A highlight from Episode 10 The Drama of Atheist Humanism Fr. Joseph Fessio S.J., Vivian Dudro, and Joseph Pearce FBC Podcast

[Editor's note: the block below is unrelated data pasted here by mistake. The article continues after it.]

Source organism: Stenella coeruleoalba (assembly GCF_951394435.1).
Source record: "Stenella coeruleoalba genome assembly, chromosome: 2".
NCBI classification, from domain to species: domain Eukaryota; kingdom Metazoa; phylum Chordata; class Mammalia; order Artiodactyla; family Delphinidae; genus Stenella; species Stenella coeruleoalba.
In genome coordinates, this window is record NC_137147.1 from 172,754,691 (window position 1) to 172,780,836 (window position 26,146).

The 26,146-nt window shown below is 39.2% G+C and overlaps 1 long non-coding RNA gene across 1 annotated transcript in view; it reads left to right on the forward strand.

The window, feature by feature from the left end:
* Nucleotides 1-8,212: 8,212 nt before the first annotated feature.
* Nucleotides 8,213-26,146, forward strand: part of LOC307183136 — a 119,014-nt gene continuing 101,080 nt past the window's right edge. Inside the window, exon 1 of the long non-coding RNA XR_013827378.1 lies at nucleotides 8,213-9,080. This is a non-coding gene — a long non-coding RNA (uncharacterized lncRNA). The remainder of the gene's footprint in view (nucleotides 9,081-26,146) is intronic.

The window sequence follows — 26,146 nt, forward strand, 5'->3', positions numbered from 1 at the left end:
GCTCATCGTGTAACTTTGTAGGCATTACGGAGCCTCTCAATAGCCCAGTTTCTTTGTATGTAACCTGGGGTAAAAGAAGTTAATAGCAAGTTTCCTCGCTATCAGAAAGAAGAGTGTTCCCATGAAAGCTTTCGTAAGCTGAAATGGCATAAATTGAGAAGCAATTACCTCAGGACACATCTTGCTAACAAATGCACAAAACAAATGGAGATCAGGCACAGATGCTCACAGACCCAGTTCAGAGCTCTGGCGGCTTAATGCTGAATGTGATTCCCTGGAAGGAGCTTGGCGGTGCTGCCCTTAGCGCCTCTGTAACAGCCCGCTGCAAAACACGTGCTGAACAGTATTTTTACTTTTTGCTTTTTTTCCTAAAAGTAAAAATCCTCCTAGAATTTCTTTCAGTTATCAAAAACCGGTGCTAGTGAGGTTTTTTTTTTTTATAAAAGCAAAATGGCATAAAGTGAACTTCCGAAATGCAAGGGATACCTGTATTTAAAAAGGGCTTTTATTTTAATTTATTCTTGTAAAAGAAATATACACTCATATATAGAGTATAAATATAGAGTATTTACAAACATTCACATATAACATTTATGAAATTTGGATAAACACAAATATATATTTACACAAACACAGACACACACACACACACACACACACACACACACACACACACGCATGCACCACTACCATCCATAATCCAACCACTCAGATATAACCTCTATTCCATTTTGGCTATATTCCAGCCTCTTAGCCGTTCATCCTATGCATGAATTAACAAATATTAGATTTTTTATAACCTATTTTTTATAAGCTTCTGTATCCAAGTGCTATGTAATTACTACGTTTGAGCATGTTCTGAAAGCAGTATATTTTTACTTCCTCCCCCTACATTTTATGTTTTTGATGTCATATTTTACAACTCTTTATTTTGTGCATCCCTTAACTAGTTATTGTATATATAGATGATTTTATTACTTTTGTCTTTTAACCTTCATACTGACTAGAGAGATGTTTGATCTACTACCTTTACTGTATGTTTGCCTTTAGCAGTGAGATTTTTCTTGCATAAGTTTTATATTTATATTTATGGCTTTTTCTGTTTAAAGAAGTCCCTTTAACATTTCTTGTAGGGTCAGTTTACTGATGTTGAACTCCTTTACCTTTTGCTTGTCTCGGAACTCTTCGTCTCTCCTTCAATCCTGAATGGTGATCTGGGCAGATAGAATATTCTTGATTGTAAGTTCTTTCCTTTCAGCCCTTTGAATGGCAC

Ignatius Press and the Augustine Institute present the Formed Book Club. Catholic book lovers unpacking good books, chapter by chapter. If you like us, please help us by subscribing, and by reviewing us on Spotify, Apple Podcasts, or wherever you might listen. And don't forget to sign up for weekly updates and study questions at formedbookclub .ignatius .com. Welcome again to the Formed Book Club. We continue to discuss Ari de Dubac's extraordinary book here, The Drama of Atheist Humanism. We've done enough now that we can maybe situate where we are as we go forward. You know, the first part, called Atheist Humanism, focused on Feuerbach, Marx, and Nietzsche, with a side note on Kierkegaard, but now part two is Auguste Comte and Christianity. And covered we the first chapter here, the meeting of Comte and Atheism. We're on the second chapter, Christianity and Catholicism. There's four sections, we took antisocial Christianity, where he claims that Christianity is antisocial, because it's basically the soul and God and eternity. Part two is section two is Jesus and St. Paul, where he says St. Paul corrected Jesus and set things straight. Now we're on two interesting parts here, the work of the Catholic priesthood and the Holy Alliance. So we begin again on page 192, section three of chapter two, chapter one of part two. The work of the Catholic priesthood. Joseph, take it away. Well, again, right at the beginning of the first paragraph of this section, towards the top of page 193, it's his weird understanding of history. He seems to believe that Catholicism, strictly speaking, did not come into being until the 11th century, and which by the 13th had already passed into the phase of decadence. So basically the Catholicism didn't even come into being until a thousand years after Christ and only lasted for a couple of hundred years before it basically decayed. So if you're going to begin your understanding of the church with such a warped understanding of history, it's no surprise that all sorts of odd conclusions are going to be the consequence. And the reason why he dates it that way has something to do with what Father said in his introduction. He thought Christianity, in its essence, was something that just had to do with the individual and God. And so if what he wants to worship is the collective, well, that reaches its apex, if you will, in terms of social organization in Christendom, right? So what he thinks is the essence of Christianity are these exterior forms holding together a cohesive society. And that just comes and goes, right? It came and it went, in his view. But if you're looking at worshipping the collective, it makes sense that that's why you would look at it that way. He's mistaking the tree for the fruit, isn't he? I mean, this good thing was a consequence of a thousand years of of inheritance, and it took that long for it to actually mature into the fullness of what you might call the High Middle Ages. But it's obviously a fruit of the thing, which is Catholicism. The thing didn't come into being as some sort of spontaneous combustion, evidently. Yes. I mean, the first quote in that paragraph at the beginning on page 192, where Cope says, since the year 1825, our writings have shown an increasing respect for Catholicism, as he understands it, the immediate and necessary precursor of the religion that has, above all, to consolidate and develop the structure that first took shape in the 12th century. And again, you have this theory of Catholic history that it was just a kind of amorphous movement of Jesus, you know, love and be kind and compassionate. And then after it became a state religion or approved by the state under Constantine in the fourth century, it became hardened in its structure. Oh, but then we have what secular theologians call the Dark Ages. And after the fall of the Roman Empire, there was a lot of confusion, but the church was still present in her God -given form during that period. But he sees, as you said, Vivian, at the end of the Dark Ages, he'll call your Middle Ages, 12th or 15th century, here's where there's a consolidation, and you see the social character of the church in Christendom. By the way, you know, de Lubac writes this during the 40s, his first major work was in the 30s called Catholicism, the social aspects of dogma, in which he made very clear that from the beginning, the Catholic faith has had an intrinsic social connection, which makes sense as a church, after all, we're not an aggregate of individuals who have no relation to each other, except for the fact that we happen to hold the same attitude towards Jesus. Sorry, I'm wandering on there. As Chesterton said in, I think, The Everlasting Man, it could have been orthodoxy, that the church was the only thing that was the bridge that connected the civilization of Rome with the civilization of the High Middle Ages. The church was the connector between the two, the bridge, so it's not as if it just arises out of, as if by magic. And that's what he, he's an everlasting man, where he calls Christ the Pontifex Maximus, the greatest builder of bridges. This Pontifex, pontiff, we have in English, means pawns, bridge, fatre, to make, to build. So it's basically the bridge builder. But he reduces the papacy to being the centralized authority of the church. And, and so he actually wants to replace the pope with himself. But he's actually going to require such total obedience and control, unlike anything the church ever did or ever desired to do. But yes, he talks about on the top of 196, it was by this means, meaning the papacy, that the bonds of society were strengthened. He sees that you can't have the strong bonds of society that he aspires to, you know, a humankind in love with itself without a total authority at the top. Yes, and as we're progressing into the heart of Auguste Pont, you know, Burubak has all these citations that really back up what he's saying about him. I just wonder, he's a brilliant madman. And it kind of like Nietzsche was a brilliant madman, you know. And as we said before, hardly anyone knows that name now. Whereas Nietzsche, Marx, even Feuerbach, those are somewhat household words among the intelligentsia. And we have to ask ourselves a question, we could finish them off. Was he really influential or was it just that he had the thoughts he had ended up being part of the signs of the times and because he, I mean, his life and his writings and his philosophy kind of foreshadow the whole great reset, globalization. Yeah, and some of it sounds very Orwellian in the sense of it also seems to prefigure totalitarianism of the 20th century, you know, where the system, so politics and sociology united in a tyranny. And that seems to be what he's calling for. Obviously, he wanted to be the Fuhrer and that didn't happen. But basically other people became Fuhrers in his wake, so to speak. Well, the reason why his thought is a big part of the air that we breathe is because he wanted to turn all knowledge of everything into a concrete science, including the knowledge of man himself, the knowledge of the universe, everything he wanted to reduce down to a science. We wouldn't have the expression political science if it had not been for Comte. So the whole, in fact, social science, you know, every university has a social science department, as if these things are sciences in the same way that physics and chemistry. Yeah, you hit the nail on the head there, because as we see later on, he actually, he criticizes empirical science. So in other words, he criticizes the hard sciences because the hard sciences should subject themselves to sociology, to society, to an understanding of anthropology. So, you know, so he's actually becomes, he begins by being someone who uses the empirical sciences as a method of beating God. And then when he seeks to establish his own sociological religion, he then attacks the sciences because they are a threat, because they've got to question some of his presumptions and he's not into being questioned. We'll return to the Forum Book Club with Father Joseph Fessio, Vivian Doudreaux, and Joseph Pierce in just a moment. on the Discerning Hearts free app. Did you also know that you can stream Discerning Hearts programming on numerous streaming platforms such as Apple Podcasts, Google Play, iHeart Radio, Pandora, Spotify, Stitcher, TuneIn, and so many more. And did you know that Discerning Hearts also has the YouTube page? Be sure to check out all these different places where you can find Discerning Hearts. Everything is yours. Do with it what you will. Give me only your love and your grace. That is enough for me. Amen. Amen. We now return to the Forum Book Club with Father Joseph Fessio, Vivian Doudreaux, and Joseph Pierce. He's not so much attacking the sciences for the inability to get the truth, but rather, he has what I think is a legitimate criticism. That is to say, the hard sciences progress by specializing more and more and losing often the larger picture. And so he's in need for something synthetic because science takes things apart and makes small and smaller areas where people, I mean, I live with a Jesuit in Germany. They call him Blitzlach because he was so slow. I mean, in his thinking and walking and everything. But he did his doctorate on the heat -sensitive organs in cockroach antennae, but a specific species or variety of cockroach. And in Germany, you have to do a second doctoral thesis called a meditation to be a professor. So he did his second thesis on the moisture -sensitive organs in cockroach antennae. Well, I mean, there's no question about it. This was the world expert on the antennae of these cockroaches. But where does that fit? Big picture thing. And so, you know, Kant would say, look, we have to unify this some way. And therefore, he sees sociology and he's the father of sociology. That's right. As the master of science.